Chart titled $8 Trillion in Fed Help tracks the doubling of the Fed’s balance sheet since COVID began, looking at Treasuries, mortgage-backed securities and other assets. Since 2009, Treasuries rose from about half a billion to about $5 billion. Mortgage-backed securities rose in a similar fashion and now make up most of the remaining $3 billion. Source: Ally Invest, Bloomberg

However, the market has a new worry to grapple with: rate hikes. Powell has done his best to assure investors that the Fed will be patient on hikes and will likely wait until after the taper is finished. And so far, only half of the Fed’s voting members think rate hikes should start sometime in 2022. Don’t take too much stock in what the Fed’s “dot plot” says. The economic situation is evolving quickly, and it’s tough to know what the world will look like once mid-2022 rolls around.

For now, don’t fear the Fed. Officials are acting diligently to make sure their next moves are communicated well, and there’s little risk of them losing control of the markets. Historically, the Fed has run into trouble when they’ve been caught flat-footed in higher-rate environments. Today, that doesn’t seem to be the case.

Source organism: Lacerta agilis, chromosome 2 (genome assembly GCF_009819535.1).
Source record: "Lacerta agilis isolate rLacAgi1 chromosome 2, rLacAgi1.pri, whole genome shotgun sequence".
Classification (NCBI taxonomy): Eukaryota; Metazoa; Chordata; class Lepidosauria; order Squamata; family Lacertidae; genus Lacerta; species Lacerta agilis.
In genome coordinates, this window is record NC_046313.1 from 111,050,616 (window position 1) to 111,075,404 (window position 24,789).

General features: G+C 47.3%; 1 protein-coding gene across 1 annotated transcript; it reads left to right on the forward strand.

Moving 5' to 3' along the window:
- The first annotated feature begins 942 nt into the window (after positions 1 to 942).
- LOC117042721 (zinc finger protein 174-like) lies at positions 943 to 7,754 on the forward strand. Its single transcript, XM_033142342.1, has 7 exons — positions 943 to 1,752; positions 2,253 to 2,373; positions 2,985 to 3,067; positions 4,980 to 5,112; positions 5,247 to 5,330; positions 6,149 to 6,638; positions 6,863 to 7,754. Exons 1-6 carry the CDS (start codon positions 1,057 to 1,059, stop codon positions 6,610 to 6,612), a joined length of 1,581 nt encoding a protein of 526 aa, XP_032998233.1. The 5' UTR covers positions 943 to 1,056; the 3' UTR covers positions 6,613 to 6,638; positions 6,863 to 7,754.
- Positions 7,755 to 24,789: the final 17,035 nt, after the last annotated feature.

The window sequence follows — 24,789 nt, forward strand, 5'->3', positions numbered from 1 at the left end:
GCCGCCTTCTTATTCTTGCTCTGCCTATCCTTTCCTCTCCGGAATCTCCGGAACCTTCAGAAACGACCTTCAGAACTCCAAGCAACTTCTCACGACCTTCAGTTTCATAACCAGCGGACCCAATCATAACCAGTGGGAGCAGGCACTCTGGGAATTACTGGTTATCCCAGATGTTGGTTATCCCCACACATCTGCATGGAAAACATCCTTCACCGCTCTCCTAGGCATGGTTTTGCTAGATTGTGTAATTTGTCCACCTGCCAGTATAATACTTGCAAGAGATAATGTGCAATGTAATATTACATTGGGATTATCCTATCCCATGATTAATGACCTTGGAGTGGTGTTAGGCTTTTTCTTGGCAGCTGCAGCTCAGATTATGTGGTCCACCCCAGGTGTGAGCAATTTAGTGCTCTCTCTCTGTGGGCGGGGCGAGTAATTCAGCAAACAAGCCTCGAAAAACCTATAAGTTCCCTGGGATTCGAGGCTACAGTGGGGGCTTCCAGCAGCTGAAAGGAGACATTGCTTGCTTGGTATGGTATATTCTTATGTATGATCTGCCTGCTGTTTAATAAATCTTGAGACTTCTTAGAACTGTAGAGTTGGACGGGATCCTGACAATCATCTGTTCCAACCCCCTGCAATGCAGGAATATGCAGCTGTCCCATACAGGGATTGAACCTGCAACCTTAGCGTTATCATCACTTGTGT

Consumer Health: Still Strong

One theme that has been consistent throughout 2021 has been the strength of the consumer. Financially, the consumer is better off than they were entering the pandemic, and despite concern over the rise of the Delta variant, they remained resilient. Retail sales rebounded in August with back-to-school shopping season proving that the consumer will spend when there is an event or need, despite virus fears. This could be a good sign for holiday shopping.

The setup for the consumer is solid entering the fourth quarter. Deposits at banks are still at record highs, reaching $17.2 trillion in the second quarter. That has helped keep the US savings rate elevated at 9.6%. Home prices continue to notch new highs, which bodes well for the consumer. And because the labor market is so tight, wages are on the rise.

However, we must acknowledge consumer sentiment has fallen sharply from July to August. Consumers’ largest worries are about COVID, but they are also raising concerns about higher prices. When the consumer isn’t feeling confident, they don’t spend. Spending is a key to economic growth, and sentiment can be an indicator of change in an economic environment.